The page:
The Huawei Fit is a new breed of fitness tracking from Huawei. The company is in it to compete for a spot in the fitness tracking game with the watch's fitness tracking, which automatically switches tracking between running, walking, and sleeping. The watch will even detect the activity you are doing among walking, running, cycling, treadmill, and swimming (to be added via firmware update). It's also worth noting the Huawei Fit is 5ATM (water resistance up to 50m).
Huawei says the Fit uses an innovative design in the heart rate sensor that proved to have high signal strength for more accurate readings. It also uses a skin-color- detecting algorithm to adjust to different skin tones.
The heart rate monitor on the Huawei Fit is an optical one with dual light-emitters and the reading is automatically displayed when an activity is detected. The watch goes as far as showing five individual heart rate zones to help keep an eye on your intensity, a great visual aid for athletes.
At the end of a workout, the Huawei Fit will show you a summary of the distance, duration, pace, calories, heart range rate, exercise "score", new records, VO2 max, and recovery time.
The fitness tracker also features FirstBeat technology which offers a running smart-trainer. The trainer can design running plans, give guidance during a run based on your stamina and goals, and can train you in a few different running modes: 5 km, 10 km, half marathon, and marathon.
The Huawei Fit can also handle notifications, but much like the Honor Band that came last year, its capabilities are limited to only seeing the notification. As for battery life, Huawei claims the Fit can last up to days of normal usage (with regular heart rate checks throughout the day), and 30 days on standby.
The watch can fully charge within two hours.
The watch pairs up with the Huawei Wear app, and can sync all your tracked fitness data to UP by Jawbone (ironically), Google Fit, and MyFitnessPal.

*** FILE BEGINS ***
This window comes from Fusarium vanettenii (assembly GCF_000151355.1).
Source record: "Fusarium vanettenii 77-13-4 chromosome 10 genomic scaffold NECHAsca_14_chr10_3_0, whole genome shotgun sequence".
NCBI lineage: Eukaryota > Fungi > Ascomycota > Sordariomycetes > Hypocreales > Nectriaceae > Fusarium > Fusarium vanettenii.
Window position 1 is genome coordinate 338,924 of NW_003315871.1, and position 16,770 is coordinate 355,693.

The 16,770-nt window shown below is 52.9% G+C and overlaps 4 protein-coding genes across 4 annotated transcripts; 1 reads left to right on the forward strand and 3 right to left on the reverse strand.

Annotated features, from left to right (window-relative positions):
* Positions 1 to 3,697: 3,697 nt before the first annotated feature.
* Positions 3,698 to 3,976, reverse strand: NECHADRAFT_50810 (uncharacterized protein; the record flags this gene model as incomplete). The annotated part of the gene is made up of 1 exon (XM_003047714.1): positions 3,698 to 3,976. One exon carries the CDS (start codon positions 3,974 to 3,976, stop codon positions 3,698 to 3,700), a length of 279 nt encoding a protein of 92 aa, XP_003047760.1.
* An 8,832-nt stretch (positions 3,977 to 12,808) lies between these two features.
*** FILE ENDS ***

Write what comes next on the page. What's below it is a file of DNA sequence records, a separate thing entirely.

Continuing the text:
The Huawei watch is very simple in design. You likely won't get much attention wearing this watch, as the watch face is not designed to be elegant. It is a glass front though, and the interface is controlled with only touch. There are no buttons on the watch at all, partly because it makes it easier to waterproof. To manually reset the watch, you'll need to attach it to the magnetic charging cradle and push a reset button on the cradle.
The Fit's band is soft and matte and made of TPU, same material that many phone cases are made of.
Although if you've ever worn a Pebble Time, you know how soft and comfortable that silicone band felt.
Yeah, this one is not as soft as the Pebble Time's band.
The best way to describe the watch body would be "looks like a frying pan with no handles". The base flares up toward the watch face, which allows for ample moving range of the wrists.
The screen does have a bezel, one which has been decorated with 12 lines in a radial arrangement to indicate time on an analog watchface. The watchface is 39.5mm across while the actual display is 26.3mm across (that's ~1.04"). This calculates to a 6.6mm-thick bezel on the watch.
The watch body is made of aluminum, and some of Huawei's design language can be noticed in the angles of the watch face. While the watch feels well put-together, it lacks a bold design that makes it stand out. Its design seems "regular" to us.
Pricing and availability
The Huawei Fit is hitting the US at Best Buy, Newegg, and Amazon starting today. There will be a black version with a black watch body available at Best Buy exclusively for the first 60 days, otherwise, orange and blue will be the tracker's standard color options. The Fit will retail in the US for $130 at the retailers mentioned.
That price might be a bit steep for a fitness tracker with basic notifications. We'll have to wait and see if Huawei's efforts in sensor accuracy and heart rate monitoring breakthroughs will pay off with the Huawei Fit. Though, Huawei's app that manages the watch for Android or iOS desperately needs more polish.